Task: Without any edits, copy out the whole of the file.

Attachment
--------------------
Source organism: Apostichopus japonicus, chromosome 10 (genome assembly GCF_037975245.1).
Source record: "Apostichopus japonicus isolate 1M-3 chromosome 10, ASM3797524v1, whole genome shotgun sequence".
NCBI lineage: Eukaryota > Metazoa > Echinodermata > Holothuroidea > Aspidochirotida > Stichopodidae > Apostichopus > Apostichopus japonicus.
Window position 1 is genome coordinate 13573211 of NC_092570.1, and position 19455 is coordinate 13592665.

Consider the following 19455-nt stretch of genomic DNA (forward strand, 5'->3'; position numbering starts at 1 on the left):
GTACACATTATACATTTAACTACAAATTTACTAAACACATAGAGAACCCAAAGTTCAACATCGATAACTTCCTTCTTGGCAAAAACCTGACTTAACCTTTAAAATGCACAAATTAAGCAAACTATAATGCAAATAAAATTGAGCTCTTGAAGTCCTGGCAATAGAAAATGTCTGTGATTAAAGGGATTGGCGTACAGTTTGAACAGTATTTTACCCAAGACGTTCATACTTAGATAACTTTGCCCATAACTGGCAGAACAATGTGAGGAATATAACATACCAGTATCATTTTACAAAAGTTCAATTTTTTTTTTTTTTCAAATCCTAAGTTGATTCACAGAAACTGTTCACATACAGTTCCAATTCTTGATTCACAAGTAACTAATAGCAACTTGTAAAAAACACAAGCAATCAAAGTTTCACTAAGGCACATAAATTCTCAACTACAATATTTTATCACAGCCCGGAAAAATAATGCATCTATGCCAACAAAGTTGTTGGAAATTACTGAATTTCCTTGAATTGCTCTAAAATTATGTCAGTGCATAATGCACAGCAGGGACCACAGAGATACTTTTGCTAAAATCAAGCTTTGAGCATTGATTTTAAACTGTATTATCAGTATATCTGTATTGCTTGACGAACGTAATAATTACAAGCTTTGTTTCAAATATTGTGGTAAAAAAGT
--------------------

Source organism: Apostichopus japonicus, chromosome 10 (genome assembly GCF_037975245.1).
Source record: "Apostichopus japonicus isolate 1M-3 chromosome 10, ASM3797524v1, whole genome shotgun sequence".
NCBI lineage: Eukaryota > Metazoa > Echinodermata > Holothuroidea > Aspidochirotida > Stichopodidae > Apostichopus > Apostichopus japonicus.
Window position 1 is genome coordinate 13573211 of NC_092570.1, and position 19455 is coordinate 13592665.

Consider the following 19455-nt stretch of genomic DNA (forward strand, 5'->3'; position numbering starts at 1 on the left):
GTACACATTATACATTTAACTACAAATTTACTAAACACATAGAGAACCCAAAGTTCAACATCGATAACTTCCTTCTTGGCAAAAACCTGACTTAACCTTTAAAATGCACAAATTAAGCAAACTATAATGCAAATAAAATTGAGCTCTTGAAGTCCTGGCAATAGAAAATGTCTGTGATTAAAGGGATTGGCGTACAGTTTGAACAGTATTTTACCCAAGACGTTCATACTTAGATAACTTTGCCCATAACTGGCAGAACAATGTGAGGAATATAACATACCAGTATCATTTTACAAAAGTTCAATTTTTTTTTTTTTTCAAATCCTAAGTTGATTCACAGAAACTGTTCACATACAGTTCCAATTCTTGATTCACAAGTAACTAATAGCAACTTGTAAAAAACACAAGCAATCAAAGTTTCACTAAGGCACATAAATTCTCAACTACAATATTTTATCACAGCCCGGAAAAATAATGCATCTATGCCAACAAAGTTGTTGGAAATTACTGAATTTCCTTGAATTGCTCTAAAATTATGTCAGTGCATAATGCACAGCAGGGACCACAGAGATACTTTTGCTAAAATCAAGCTTTGAGCATTGATTTTAAACTGTATTATCAGTATATCTGTATTGCTTGACGAACGTAATAATTACAAGCTTTGTTTCAAATATTGTGGTAAAAAAGT